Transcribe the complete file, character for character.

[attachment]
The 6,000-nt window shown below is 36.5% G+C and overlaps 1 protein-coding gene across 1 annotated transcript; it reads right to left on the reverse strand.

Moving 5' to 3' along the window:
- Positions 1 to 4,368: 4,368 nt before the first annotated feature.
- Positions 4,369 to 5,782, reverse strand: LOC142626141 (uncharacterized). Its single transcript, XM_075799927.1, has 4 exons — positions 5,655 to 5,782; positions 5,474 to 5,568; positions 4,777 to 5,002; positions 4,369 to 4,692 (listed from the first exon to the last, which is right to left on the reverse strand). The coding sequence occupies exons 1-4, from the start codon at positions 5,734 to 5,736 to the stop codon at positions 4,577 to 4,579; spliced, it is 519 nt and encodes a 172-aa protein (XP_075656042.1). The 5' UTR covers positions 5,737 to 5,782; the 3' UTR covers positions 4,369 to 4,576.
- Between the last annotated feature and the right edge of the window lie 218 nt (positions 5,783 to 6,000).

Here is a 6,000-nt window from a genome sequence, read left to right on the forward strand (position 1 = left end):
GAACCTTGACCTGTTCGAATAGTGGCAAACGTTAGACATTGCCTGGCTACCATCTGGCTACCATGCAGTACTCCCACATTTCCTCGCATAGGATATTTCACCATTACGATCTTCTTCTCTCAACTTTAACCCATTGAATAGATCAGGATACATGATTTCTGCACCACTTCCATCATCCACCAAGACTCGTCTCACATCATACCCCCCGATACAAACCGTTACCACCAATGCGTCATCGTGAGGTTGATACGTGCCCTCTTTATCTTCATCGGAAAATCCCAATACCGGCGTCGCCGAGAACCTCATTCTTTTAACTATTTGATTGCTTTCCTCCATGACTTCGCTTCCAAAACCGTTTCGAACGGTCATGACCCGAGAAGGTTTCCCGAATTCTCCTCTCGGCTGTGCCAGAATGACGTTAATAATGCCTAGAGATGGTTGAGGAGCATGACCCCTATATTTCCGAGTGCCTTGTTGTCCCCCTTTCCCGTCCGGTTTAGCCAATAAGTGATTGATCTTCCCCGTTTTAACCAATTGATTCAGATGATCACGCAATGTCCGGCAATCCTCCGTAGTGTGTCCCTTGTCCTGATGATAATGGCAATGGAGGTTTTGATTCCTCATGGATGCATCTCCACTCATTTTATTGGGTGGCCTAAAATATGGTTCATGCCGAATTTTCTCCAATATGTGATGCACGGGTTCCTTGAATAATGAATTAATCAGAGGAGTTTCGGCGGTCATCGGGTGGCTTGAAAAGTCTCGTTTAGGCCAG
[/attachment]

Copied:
The 6,000-nt window shown below is 36.5% G+C and overlaps 1 protein-coding gene across 1 annotated transcript; it reads right to left on the reverse strand.

Moving 5' to 3' along the window:
- Positions 1 to 4,368: 4,368 nt before the first annotated feature.
- Positions 4,369 to 5,782, reverse strand: LOC142626141 (uncharacterized). Its single transcript, XM_075799927.1, has 4 exons — positions 5,655 to 5,782; positions 5,474 to 5,568; positions 4,777 to 5,002; positions 4,369 to 4,692 (listed from the first exon to the last, which is right to left on the reverse strand). The coding sequence occupies exons 1-4, from the start codon at positions 5,734 to 5,736 to the stop codon at positions 4,577 to 4,579; spliced, it is 519 nt and encodes a 172-aa protein (XP_075656042.1). The 5' UTR covers positions 5,737 to 5,782; the 3' UTR covers positions 4,369 to 4,576.
- Between the last annotated feature and the right edge of the window lie 218 nt (positions 5,783 to 6,000).

Here is a 6,000-nt window from a genome sequence, read left to right on the forward strand (position 1 = left end):
GAACCTTGACCTGTTCGAATAGTGGCAAACGTTAGACATTGCCTGGCTACCATCTGGCTACCATGCAGTACTCCCACATTTCCTCGCATAGGATATTTCACCATTACGATCTTCTTCTCTCAACTTTAACCCATTGAATAGATCAGGATACATGATTTCTGCACCACTTCCATCATCCACCAAGACTCGTCTCACATCATACCCCCCGATACAAACCGTTACCACCAATGCGTCATCGTGAGGTTGATACGTGCCCTCTTTATCTTCATCGGAAAATCCCAATACCGGCGTCGCCGAGAACCTCATTCTTTTAACTATTTGATTGCTTTCCTCCATGACTTCGCTTCCAAAACCGTTTCGAACGGTCATGACCCGAGAAGGTTTCCCGAATTCTCCTCTCGGCTGTGCCAGAATGACGTTAATAATGCCTAGAGATGGTTGAGGAGCATGACCCCTATATTTCCGAGTGCCTTGTTGTCCCCCTTTCCCGTCCGGTTTAGCCAATAAGTGATTGATCTTCCCCGTTTTAACCAATTGATTCAGATGATCACGCAATGTCCGGCAATCCTCCGTAGTGTGTCCCTTGTCCTGATGATAATGGCAATGGAGGTTTTGATTCCTCATGGATGCATCTCCACTCATTTTATTGGGTGGCCTAAAATATGGTTCATGCCGAATTTTCTCCAATATGTGATGCACGGGTTCCTTGAATAATGAATTAATCAGAGGAGTTTCGGCGGTCATCGGGTGGCTTGAAAAGTCTCGTTTAGGCCAG